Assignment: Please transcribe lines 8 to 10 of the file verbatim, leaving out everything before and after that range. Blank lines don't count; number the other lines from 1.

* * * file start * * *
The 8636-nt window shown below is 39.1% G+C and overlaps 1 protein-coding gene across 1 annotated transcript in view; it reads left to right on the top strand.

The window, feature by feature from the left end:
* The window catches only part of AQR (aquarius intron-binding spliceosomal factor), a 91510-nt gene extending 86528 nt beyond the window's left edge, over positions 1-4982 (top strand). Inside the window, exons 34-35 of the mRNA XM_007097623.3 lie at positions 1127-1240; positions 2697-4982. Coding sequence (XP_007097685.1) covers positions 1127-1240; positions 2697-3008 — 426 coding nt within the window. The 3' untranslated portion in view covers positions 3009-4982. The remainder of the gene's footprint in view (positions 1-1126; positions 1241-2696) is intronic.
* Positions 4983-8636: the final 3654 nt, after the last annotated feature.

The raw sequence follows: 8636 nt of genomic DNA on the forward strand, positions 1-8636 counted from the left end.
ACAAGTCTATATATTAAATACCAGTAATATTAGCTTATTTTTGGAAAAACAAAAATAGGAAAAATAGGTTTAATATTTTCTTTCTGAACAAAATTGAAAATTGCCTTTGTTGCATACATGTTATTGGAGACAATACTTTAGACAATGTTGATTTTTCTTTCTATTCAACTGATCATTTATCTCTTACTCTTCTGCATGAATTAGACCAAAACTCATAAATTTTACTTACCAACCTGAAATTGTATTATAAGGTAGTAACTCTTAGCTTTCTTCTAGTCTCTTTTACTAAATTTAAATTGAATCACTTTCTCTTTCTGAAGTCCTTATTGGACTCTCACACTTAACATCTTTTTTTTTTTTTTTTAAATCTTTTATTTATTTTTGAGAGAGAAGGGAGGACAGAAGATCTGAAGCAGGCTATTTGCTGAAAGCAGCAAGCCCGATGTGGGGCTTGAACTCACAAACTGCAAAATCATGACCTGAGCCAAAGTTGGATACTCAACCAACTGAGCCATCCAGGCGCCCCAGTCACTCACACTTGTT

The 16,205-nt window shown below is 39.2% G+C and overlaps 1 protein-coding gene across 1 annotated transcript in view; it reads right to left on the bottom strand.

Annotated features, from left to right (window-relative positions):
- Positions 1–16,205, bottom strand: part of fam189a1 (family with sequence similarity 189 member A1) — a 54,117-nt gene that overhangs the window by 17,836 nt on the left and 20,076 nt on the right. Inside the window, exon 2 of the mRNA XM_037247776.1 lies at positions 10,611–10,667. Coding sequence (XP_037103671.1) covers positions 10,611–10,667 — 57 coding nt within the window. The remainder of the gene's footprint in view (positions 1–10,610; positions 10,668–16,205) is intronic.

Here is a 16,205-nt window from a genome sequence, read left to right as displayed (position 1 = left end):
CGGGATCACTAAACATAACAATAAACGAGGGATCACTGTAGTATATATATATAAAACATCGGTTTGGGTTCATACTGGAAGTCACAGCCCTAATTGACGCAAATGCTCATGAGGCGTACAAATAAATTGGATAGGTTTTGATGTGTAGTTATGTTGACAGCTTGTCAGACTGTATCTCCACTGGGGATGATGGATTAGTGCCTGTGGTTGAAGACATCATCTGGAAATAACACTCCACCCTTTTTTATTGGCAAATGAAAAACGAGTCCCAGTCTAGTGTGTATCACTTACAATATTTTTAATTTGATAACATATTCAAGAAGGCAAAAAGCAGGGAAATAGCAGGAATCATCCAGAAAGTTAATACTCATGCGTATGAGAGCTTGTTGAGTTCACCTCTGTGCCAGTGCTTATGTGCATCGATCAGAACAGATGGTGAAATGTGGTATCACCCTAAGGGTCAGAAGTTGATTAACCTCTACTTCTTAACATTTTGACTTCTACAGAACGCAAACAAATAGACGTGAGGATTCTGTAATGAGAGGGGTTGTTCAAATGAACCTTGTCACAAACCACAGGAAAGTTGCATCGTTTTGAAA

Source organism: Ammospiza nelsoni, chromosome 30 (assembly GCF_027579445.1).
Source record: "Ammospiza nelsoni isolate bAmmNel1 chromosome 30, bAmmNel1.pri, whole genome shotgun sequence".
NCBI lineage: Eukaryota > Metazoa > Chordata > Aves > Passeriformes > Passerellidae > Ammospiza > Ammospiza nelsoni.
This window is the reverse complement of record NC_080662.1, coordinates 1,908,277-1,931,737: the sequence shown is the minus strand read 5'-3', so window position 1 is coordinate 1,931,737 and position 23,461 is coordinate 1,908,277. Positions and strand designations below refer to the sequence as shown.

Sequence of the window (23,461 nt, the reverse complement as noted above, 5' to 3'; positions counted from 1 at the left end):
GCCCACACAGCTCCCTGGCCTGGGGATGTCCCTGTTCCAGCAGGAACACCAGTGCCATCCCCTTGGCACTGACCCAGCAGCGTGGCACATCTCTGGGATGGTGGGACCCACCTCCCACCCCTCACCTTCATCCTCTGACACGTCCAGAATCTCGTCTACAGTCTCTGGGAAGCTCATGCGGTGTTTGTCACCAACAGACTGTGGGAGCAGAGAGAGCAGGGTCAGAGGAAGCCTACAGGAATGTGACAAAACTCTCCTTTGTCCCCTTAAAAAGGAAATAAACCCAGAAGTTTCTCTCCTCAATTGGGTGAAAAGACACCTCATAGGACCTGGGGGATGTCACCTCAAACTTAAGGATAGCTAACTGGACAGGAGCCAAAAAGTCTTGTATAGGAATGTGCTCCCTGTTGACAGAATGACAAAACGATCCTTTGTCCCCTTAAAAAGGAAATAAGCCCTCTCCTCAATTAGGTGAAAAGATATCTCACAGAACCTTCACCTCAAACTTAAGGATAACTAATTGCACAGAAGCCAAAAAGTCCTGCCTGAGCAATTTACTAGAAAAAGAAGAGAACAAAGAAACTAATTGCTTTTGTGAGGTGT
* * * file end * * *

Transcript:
Annotated features, from left to right (window-relative positions):
- Positions 1–16,205, bottom strand: part of fam189a1 (family with sequence similarity 189 member A1) — a 54,117-nt gene that overhangs the window by 17,836 nt on the left and 20,076 nt on the right. Inside the window, exon 2 of the mRNA XM_037247776.1 lies at positions 10,611–10,667. Coding sequence (XP_037103671.1) covers positions 10,611–10,667 — 57 coding nt within the window. The remainder of the gene's footprint in view (positions 1–10,610; positions 10,668–16,205) is intronic.

Here is a 16,205-nt window from a genome sequence, read left to right as displayed (position 1 = left end):